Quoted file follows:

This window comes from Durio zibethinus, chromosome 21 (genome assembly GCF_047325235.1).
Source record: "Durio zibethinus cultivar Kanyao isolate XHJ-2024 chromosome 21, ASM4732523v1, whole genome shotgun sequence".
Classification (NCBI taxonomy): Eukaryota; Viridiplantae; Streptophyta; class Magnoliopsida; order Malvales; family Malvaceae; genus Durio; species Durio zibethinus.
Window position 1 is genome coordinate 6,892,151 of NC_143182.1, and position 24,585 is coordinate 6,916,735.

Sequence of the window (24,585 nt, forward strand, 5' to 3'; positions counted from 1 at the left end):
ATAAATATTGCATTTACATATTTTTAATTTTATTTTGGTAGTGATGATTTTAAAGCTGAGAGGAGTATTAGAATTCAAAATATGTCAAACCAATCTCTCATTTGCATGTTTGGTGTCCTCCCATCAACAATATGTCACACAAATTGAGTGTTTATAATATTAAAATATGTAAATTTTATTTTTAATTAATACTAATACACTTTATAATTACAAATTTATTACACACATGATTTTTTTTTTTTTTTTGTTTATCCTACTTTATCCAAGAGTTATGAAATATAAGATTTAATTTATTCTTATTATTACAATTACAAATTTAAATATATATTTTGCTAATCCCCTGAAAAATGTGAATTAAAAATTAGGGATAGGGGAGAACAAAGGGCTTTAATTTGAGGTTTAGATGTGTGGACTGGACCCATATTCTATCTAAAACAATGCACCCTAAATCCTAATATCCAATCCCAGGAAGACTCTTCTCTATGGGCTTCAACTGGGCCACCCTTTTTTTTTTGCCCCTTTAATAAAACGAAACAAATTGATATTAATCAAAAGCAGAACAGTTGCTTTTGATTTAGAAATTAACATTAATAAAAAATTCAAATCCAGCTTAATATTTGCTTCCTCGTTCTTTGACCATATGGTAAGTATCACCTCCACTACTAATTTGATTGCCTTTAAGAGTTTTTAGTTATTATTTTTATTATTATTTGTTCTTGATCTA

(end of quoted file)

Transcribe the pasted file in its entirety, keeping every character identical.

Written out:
This window comes from Durio zibethinus, chromosome 21 (genome assembly GCF_047325235.1).
Source record: "Durio zibethinus cultivar Kanyao isolate XHJ-2024 chromosome 21, ASM4732523v1, whole genome shotgun sequence".
Classification (NCBI taxonomy): Eukaryota; Viridiplantae; Streptophyta; class Magnoliopsida; order Malvales; family Malvaceae; genus Durio; species Durio zibethinus.
Window position 1 is genome coordinate 6,892,151 of NC_143182.1, and position 24,585 is coordinate 6,916,735.

Sequence of the window (24,585 nt, forward strand, 5' to 3'; positions counted from 1 at the left end):
ATAAATATTGCATTTACATATTTTTAATTTTATTTTGGTAGTGATGATTTTAAAGCTGAGAGGAGTATTAGAATTCAAAATATGTCAAACCAATCTCTCATTTGCATGTTTGGTGTCCTCCCATCAACAATATGTCACACAAATTGAGTGTTTATAATATTAAAATATGTAAATTTTATTTTTAATTAATACTAATACACTTTATAATTACAAATTTATTACACACATGATTTTTTTTTTTTTTTTGTTTATCCTACTTTATCCAAGAGTTATGAAATATAAGATTTAATTTATTCTTATTATTACAATTACAAATTTAAATATATATTTTGCTAATCCCCTGAAAAATGTGAATTAAAAATTAGGGATAGGGGAGAACAAAGGGCTTTAATTTGAGGTTTAGATGTGTGGACTGGACCCATATTCTATCTAAAACAATGCACCCTAAATCCTAATATCCAATCCCAGGAAGACTCTTCTCTATGGGCTTCAACTGGGCCACCCTTTTTTTTTTGCCCCTTTAATAAAACGAAACAAATTGATATTAATCAAAAGCAGAACAGTTGCTTTTGATTTAGAAATTAACATTAATAAAAAATTCAAATCCAGCTTAATATTTGCTTCCTCGTTCTTTGACCATATGGTAAGTATCACCTCCACTACTAATTTGATTGCCTTTAAGAGTTTTTAGTTATTATTTTTATTATTATTTGTTCTTGATCTA